Conclusion

FIM is a must-have monitoring solution that every organization must deploy and manage. But deploying a FIM without a defined change management process would generate a lot of false positives, so the organization’s specific change management process should be well defined and integrated with FIM to gather unapproved and malicious events from FIM.

References

Original Post: http://resources.infosecinstitute.com/file-integrity-monitoring-fim-pci-dss/

‘FREAK’ — New SSL/TLS Vulnerability Explained

freak-ssl-tls-vulnerability

Another new widespread and disastrous SSL/TLS vulnerability has been uncovered that for over a decade left Millions of users of Apple and Android devices vulnerable to man-in-the-middle attacks on encrypted traffic when they visited supposedly ‘secured’ websites, including the official websites of the White House, FBI and National Security Agency.

Dubbed the FREAK” vulnerability (CVE-2015-0204) – also known as Factoring Attack on RSA-EXPORT Keys – enables hackers or intelligence agencies to force clients to use older, weaker encryption i.e. also known as the export-grade key or 512-bit RSA keys.
FREAK vulnerability discovered by security researchers of French Institute for Research in Computer Science and Automation (Inria) and Microsoft, resides in OpenSSL versions 1.01k and earlier, and Apple’s Secure Transport.
90s WEAK EXPORT-GRADE ENCRYPTION
Back in 1990s, the US government attempted to regulate the export of products utilizing “strong” encryption and devices were loaded with weaker “export-grade” encryption before being shipped out of the country.
At that time, it was allowed a maximum key length of 512 bits for “export-grade” encryption. Later in 2000, with the modification of the US export laws, vendors were able to include 128-bit ciphers in their products and were able to distribute these all over the world.
The only problem is that “export-grade” cryptography support was never removed and now three decades later, FREAK vulnerability make it significantly easier for hackers to decode the website’s private key and decrypt passwords, login cookies, and other sensitive information from HTTPS connections.
HOW FREAK VULNERABILITY WORKS ?
Assistant Research Professor Matthew Green of Johns Hopkins University’s Information Security Institute in Maryland summarizes the FREAK vulnerability in a blog post detailing how a hacker could perform MitM attack:
  • In the client’s Hello message, it asks for a standard ‘RSA’ ciphersuite.
  • The MITM attacker changes this message to ask for ‘export RSA’.
  • The server responds with a 512-bit export RSA key, signed with its long-term key.
  • The client accepts this weak key due to the OpenSSL/Secure Transport bug.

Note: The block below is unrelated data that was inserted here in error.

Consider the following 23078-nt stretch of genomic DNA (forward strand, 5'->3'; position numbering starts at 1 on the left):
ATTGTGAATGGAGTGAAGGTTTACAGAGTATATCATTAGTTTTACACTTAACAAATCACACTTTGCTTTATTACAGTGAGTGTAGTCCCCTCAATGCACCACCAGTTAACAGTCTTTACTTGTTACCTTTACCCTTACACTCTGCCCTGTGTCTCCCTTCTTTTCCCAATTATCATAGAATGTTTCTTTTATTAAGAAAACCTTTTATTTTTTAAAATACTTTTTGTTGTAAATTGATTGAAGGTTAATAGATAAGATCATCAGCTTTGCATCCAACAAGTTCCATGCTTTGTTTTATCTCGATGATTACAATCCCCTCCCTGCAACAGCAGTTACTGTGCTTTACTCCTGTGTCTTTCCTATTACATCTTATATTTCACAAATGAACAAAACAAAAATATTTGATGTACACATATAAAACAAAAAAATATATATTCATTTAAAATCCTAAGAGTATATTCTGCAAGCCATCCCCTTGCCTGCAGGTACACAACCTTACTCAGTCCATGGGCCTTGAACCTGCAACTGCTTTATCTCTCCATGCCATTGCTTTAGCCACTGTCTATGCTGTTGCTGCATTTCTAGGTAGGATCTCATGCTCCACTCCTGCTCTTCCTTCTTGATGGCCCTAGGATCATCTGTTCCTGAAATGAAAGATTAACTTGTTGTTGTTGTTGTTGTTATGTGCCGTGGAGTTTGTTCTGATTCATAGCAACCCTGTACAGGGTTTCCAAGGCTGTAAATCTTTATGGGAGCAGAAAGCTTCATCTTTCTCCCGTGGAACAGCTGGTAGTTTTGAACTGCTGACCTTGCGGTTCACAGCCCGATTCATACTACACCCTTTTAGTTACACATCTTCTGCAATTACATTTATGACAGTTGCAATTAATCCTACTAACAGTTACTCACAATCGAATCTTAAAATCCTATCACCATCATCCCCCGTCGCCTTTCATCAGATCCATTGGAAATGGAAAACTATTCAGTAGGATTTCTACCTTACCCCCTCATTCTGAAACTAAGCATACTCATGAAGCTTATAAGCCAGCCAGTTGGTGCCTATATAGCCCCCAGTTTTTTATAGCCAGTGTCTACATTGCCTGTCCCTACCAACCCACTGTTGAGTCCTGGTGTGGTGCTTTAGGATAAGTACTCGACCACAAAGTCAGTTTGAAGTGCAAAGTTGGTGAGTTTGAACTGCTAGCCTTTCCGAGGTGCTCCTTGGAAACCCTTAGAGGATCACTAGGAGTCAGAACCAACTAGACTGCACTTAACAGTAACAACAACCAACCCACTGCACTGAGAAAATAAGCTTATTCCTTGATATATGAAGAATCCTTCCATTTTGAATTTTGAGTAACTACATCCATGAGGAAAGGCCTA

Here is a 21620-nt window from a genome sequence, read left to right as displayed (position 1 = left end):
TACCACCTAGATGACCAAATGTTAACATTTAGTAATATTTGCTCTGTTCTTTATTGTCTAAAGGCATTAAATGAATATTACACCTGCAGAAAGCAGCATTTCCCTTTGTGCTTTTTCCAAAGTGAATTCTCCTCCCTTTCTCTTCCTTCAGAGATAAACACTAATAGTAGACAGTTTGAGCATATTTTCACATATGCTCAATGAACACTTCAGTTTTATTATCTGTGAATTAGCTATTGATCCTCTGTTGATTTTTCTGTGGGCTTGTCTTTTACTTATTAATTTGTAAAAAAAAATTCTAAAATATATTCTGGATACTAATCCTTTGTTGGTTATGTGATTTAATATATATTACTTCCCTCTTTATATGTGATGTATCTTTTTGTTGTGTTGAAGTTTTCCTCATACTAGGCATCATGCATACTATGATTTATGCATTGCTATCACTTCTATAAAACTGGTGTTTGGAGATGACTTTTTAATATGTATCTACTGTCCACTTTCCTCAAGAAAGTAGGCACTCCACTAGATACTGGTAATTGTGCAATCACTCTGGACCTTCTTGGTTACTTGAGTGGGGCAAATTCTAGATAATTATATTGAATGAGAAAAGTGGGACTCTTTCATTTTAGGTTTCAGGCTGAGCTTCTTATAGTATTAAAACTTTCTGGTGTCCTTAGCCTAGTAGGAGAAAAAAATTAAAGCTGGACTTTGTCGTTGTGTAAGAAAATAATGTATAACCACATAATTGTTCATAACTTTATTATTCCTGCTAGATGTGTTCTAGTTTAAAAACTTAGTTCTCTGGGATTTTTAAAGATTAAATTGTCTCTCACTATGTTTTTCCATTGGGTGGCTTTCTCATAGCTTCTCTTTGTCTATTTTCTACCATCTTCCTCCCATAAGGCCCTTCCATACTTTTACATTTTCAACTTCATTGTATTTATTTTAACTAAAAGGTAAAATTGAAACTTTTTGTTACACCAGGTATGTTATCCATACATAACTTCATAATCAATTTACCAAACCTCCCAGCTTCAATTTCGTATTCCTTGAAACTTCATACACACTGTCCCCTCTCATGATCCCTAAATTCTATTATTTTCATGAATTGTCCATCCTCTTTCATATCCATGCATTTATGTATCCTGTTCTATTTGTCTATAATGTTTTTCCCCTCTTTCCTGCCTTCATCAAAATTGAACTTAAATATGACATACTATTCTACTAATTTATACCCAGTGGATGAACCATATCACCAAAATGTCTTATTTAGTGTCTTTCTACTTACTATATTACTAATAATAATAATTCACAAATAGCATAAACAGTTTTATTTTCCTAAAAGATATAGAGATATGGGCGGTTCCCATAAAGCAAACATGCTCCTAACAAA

• The attacker factors the RSA modulus to recover the corresponding RSA decryption key.
  • When the client encrypts the ‘pre-master secret’ to the server, the attacker can now decrypt it to recover the TLS ‘master secret’.
  • From here on out, the attacker sees plain text and can inject anything it wants.
36% SSL WEBSITES VULNERABLE TO HACKERS
nsa-fake-ssl

A scan of more than 14 million websites that support the SSL/TLS protocols found that more than 36% of them were vulnerable to the decryption attacks that support RSA export cipher suites (e.g.,TLS_RSA_EXPORT_WITH_DES40_CBC_SHA).

Cracking a 512-bit key back in the ’90s would have required access to supercomputers of that time, but today, it can be done in seven hours and cost nearly $100 per website only.
It is possible to carry out FREAK vulnerability attack when a user running a vulnerable device — currently includes Android smartphones, iPhones and Macs running Apple’s OS X operating system — connects to a vulnerable HTTPS-protected website. At the moment, Windows and Linux end-user devices were not believed to be affected.
‘FREAK’ VULNERABILITY SIMILAR TO ‘POODLE’
FREAK vulnerability is similar to last year’s POODLE flaw or Padding Oracle On Downgraded Legacy Encryption, which allowed hackers to downgrade the entire SSL/TLS Internet-communication security suite to the weakest possible version. FREAK affects only those SSL/TLS implementations that accept export versions of protocols that use the RSA encryption algorithm.
Online SSL FREAK Testing Tool
Security researchers are maintaining a list of top vulnerable websites and encourage web server administrators to disable support for export suites, including all known insecure ciphers, and enable forward secrecy.

You can also use an Online SSL FREAK Testing Tool to check whether a website is vulnerable or not.

APPLE AND GOOGLE PLANS TO FIX FREAK
Google said an Android patch has already been distributed to partners. Meanwhile, Google is also calling on all websites to disable support for export certificates.
Apple also responded to the FREAK vulnerability and released a statement that, “We have a fix in iOS and OS X that will be available in software updates next week.”
Original Post: http://thehackernews.com/2015/03/freak-openssl-vulnerability.html